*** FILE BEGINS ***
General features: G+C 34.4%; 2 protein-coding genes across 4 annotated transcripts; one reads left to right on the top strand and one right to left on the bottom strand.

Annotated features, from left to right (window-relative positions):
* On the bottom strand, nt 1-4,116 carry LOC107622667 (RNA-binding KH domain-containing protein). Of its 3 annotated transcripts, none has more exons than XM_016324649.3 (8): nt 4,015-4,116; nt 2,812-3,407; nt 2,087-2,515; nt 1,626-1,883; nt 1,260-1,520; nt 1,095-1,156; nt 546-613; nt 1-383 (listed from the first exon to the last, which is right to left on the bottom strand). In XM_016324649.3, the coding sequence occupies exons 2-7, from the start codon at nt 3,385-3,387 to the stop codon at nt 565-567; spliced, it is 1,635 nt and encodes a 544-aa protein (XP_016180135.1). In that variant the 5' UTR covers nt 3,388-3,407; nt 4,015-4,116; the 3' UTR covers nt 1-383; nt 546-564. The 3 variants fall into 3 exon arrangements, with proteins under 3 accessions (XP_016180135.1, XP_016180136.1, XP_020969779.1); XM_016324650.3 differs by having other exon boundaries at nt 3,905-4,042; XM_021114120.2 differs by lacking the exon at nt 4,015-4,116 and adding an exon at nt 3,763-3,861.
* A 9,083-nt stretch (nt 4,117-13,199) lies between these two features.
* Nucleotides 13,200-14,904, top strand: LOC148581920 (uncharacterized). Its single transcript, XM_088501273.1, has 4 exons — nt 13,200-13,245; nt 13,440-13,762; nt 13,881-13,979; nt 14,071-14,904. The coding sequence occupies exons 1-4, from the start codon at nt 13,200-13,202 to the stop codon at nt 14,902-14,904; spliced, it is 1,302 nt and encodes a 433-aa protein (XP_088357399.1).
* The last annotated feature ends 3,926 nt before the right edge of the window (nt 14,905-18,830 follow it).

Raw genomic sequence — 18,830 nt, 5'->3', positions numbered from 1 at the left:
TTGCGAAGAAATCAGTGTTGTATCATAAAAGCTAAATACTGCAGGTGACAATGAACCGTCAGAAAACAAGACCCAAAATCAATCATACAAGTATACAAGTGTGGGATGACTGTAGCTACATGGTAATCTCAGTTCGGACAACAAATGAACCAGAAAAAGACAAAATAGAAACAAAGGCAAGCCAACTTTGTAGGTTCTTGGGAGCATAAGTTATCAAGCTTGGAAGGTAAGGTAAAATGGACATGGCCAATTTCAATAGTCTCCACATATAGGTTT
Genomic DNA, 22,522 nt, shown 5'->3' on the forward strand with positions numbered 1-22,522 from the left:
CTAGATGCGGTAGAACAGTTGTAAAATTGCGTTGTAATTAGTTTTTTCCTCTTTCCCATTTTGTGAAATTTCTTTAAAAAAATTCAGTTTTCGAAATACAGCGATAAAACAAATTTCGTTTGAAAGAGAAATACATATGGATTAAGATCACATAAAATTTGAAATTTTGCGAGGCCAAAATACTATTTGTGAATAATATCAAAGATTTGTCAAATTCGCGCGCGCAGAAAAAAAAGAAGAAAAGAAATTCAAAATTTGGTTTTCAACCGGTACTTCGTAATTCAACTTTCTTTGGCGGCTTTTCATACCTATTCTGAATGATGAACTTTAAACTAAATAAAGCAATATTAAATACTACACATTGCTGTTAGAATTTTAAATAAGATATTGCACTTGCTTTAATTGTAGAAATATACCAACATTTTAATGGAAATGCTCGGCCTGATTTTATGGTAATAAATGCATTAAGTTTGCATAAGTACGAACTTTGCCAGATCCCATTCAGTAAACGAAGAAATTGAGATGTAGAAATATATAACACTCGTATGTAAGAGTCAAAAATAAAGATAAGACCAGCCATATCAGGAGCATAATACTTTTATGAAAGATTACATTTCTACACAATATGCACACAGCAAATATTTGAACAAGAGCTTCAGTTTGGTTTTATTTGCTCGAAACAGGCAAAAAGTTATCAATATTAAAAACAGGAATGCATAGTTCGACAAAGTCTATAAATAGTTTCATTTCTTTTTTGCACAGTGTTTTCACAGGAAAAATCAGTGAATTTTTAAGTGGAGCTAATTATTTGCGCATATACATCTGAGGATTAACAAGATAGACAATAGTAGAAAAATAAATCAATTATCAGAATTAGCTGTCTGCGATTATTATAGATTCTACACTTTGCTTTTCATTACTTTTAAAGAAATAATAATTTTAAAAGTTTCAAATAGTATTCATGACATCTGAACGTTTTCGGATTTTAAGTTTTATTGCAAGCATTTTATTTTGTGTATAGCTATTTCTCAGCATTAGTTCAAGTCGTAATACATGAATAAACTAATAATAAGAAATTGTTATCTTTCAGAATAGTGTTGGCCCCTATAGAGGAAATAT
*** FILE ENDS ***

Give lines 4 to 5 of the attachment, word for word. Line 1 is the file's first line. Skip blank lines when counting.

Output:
* A 9,083-nt stretch (nt 4,117-13,199) lies between these two features.
* Nucleotides 13,200-14,904, top strand: LOC148581920 (uncharacterized). Its single transcript, XM_088501273.1, has 4 exons — nt 13,200-13,245; nt 13,440-13,762; nt 13,881-13,979; nt 14,071-14,904. The coding sequence occupies exons 1-4, from the start codon at nt 13,200-13,202 to the stop codon at nt 14,902-14,904; spliced, it is 1,302 nt and encodes a 433-aa protein (XP_088357399.1).